We spent a peaceful night at the village of Pennan and then headed to the Isle of Skye for three days. Our granddaughter, Megan, stayed with us for the second half of our journey.

While traveling from Skye to Ripon, we stopped at the Falkirk Wheel. Then we stopped at Ripon, Yorkshire, to visit our friends Paul and Helen Smith. While in Ripon, we stayed at a wonderful little pub called The Bay Horse Country Inn.

We then went to Liverpool, where we stayed at the Titanic Hotel on the Mersey waterfront. While in Liverpool, we took the Beatles Tour and visited Penny Lane, Strawberry Fields, Eleanor Rigby’s grave, the place where Paul McCartney first met John Lennon, and the Beatles’ childhood homes. I recommend taking this tour if you visit Liverpool.

We are finishing up in London visiting my Uncle Grant, Cousin Ian, Cousin Tracy, and their family. We are taking a boat on the Thames, and I hope to see the Cutty Sark.

We have had a great time, but I am looking forward to getting back home to Thurmont.

Please don’t forget the Thurmont Farmers Market on Saturdays, from 9:00 a.m.-noon. The Board of Commissioners holds our weekly meetings on Tuesdays at 7:00 p.m.

Please call me with any questions, comments, or concerns at 301-606-9458 or email me at jkinnaird@thurmont.com.

What visit to Scotland is complete without a stop at Eilean Donan Castle? After leaving the Isle of Skye, we came across the Kylerhea-Glenelg Ferry and backtracked a bit to see this outstanding fortress. They say this is the most photographed castle in Scotland; I know I took about a hundred shots myself. Eilean Donan Castle sits on an small Island (Eilean), jutting out into one of the many sea lochs on the coast.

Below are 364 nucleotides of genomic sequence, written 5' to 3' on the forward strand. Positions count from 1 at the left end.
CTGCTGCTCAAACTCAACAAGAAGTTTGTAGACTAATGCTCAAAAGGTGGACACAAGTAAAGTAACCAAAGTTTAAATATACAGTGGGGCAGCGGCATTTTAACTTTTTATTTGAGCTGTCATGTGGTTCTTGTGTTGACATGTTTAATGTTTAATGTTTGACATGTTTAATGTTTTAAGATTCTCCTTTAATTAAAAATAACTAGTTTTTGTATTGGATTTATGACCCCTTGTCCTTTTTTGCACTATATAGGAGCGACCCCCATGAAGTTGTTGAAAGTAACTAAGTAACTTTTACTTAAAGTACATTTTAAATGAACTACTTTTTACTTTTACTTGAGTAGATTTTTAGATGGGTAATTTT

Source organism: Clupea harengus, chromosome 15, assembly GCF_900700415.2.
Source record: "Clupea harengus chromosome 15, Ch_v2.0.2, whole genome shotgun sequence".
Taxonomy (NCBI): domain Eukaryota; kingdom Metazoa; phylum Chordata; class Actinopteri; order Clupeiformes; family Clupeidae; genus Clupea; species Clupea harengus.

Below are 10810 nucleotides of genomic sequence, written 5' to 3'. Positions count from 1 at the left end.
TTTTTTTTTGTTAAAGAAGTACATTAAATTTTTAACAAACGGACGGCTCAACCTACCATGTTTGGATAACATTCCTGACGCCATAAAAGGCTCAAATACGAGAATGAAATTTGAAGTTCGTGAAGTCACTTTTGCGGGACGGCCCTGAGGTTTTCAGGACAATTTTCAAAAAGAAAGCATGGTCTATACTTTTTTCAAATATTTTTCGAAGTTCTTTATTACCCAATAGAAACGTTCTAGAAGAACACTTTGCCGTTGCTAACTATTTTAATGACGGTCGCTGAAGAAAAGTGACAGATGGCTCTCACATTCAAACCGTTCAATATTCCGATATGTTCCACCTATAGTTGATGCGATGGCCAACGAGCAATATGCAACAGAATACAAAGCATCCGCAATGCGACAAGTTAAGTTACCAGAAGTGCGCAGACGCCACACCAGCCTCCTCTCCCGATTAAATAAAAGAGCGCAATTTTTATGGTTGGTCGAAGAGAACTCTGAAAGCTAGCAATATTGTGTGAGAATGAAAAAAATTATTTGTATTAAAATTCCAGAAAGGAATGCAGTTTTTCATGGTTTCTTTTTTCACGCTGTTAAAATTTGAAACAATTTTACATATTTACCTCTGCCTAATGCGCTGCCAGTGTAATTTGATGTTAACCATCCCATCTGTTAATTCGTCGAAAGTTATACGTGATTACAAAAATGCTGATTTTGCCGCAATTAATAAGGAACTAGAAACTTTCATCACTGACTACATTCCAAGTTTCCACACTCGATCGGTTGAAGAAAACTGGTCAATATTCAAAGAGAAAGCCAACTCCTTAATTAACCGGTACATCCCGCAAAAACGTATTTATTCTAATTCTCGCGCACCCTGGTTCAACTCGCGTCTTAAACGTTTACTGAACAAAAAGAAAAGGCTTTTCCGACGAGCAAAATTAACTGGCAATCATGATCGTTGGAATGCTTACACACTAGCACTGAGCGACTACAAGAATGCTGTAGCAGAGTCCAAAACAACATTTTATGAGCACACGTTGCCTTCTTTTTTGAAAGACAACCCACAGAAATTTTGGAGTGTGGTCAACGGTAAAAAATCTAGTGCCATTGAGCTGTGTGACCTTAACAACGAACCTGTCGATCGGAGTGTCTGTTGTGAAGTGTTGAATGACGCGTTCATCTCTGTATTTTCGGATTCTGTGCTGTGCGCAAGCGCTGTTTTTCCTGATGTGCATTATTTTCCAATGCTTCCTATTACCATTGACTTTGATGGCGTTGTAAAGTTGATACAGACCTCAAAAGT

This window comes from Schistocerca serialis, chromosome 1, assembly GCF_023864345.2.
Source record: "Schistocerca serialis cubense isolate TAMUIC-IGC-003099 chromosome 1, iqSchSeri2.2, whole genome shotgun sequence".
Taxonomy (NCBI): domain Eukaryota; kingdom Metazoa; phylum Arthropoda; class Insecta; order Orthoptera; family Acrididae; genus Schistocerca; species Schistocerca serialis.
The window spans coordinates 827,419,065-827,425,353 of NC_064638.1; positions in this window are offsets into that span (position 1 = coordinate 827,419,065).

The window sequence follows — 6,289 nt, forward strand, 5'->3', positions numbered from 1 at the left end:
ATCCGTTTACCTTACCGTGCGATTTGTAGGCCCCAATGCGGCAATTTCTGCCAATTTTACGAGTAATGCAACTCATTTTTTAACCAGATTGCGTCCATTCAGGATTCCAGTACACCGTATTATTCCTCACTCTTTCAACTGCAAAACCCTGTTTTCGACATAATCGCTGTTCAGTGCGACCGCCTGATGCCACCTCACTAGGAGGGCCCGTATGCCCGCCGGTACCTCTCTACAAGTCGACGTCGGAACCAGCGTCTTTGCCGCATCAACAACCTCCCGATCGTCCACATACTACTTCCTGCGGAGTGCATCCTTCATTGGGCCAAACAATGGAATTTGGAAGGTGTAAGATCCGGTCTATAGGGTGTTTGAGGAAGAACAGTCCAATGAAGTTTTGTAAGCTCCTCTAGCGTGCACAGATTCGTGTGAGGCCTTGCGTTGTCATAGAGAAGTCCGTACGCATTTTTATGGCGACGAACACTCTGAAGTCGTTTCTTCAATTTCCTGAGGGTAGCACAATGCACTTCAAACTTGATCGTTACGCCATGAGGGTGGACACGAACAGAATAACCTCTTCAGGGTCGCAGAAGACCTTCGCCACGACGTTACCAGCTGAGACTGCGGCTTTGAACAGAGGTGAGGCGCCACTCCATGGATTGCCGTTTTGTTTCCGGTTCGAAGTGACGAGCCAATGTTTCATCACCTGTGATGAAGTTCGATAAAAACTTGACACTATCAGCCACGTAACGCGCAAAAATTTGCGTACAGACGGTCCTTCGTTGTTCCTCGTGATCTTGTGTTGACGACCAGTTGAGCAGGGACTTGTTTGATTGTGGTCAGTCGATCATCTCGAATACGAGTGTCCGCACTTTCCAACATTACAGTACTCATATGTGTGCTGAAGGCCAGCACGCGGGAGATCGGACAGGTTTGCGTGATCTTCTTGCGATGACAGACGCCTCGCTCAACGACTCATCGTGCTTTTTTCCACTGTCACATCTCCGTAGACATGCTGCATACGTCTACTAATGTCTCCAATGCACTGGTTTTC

Photo by John Kinnaird

Emmitsburg

Mayor Don Briggs

After 170 years, the Vincentian priests are bidding farewell to the St. Joseph parish. The town was only in its 67th year from being established when they first arrived. The issue is vocations to the Order.

In June 1852, Archbishop of Baltimore, Samuel Eccleston S.S., offered the Saint Joseph’s Parish to the Lazarist Fathers or Vincentians, as they then were interchangeably known. The Order, founded in Paris in 1625 by St. Vincent de Paul, accepted the offer only one year after the dedication of their American seminary in Germantown, Pennsylvania. Father Mariano Maller, C.M., was the pastor of St. Joseph, the Order’s first parish east of the Mississippi River.

In November 1852, a property across DePaul Street was purchased for a rectory. The Order brought continuity to the parish during the Civil War, deadly influenzas, world wars, the 1929 stock market crash, the Great Depression, the Korean War, the assassinations of the Kennedy brothers and Martin Luther King Jr., the Vietnam War, President Nixon’s resignation, 9/11, the COVID-19 pandemic, and so much more. They shared peace with other community pastors in the formation of the Emmitsburg Council of Churches in 1966 and continuing works.

There have been bumps and bruises along the way, as there surely always are. Thank you, Fathers. Well done. “To everything there is a season, a time for every purpose under heaven.” (Ecc 3:1-8). Manning the 229-year-old parish, effective September 1, will be the IVE (Spanish) or the Institute of the Incarnate Word Order, who currently are chaplains to the Basilica and the Grotto. They soon will serve the three parishes of Northern Frederick County: St. Josephs, St. Anthony’s, and Our Lady of Mount Carmel. 

I will be asking the town commissioners by proclamation to honor Sr. Anne M. Higgins to be the Town Poet Laureate for a two-year term. Sister Anne, a native of West Chester, Pennsylvania, has been a member of the Daughters of Charity for 44 years, and teaching at the Mount for 22 years. Nine books of her poetry have been published.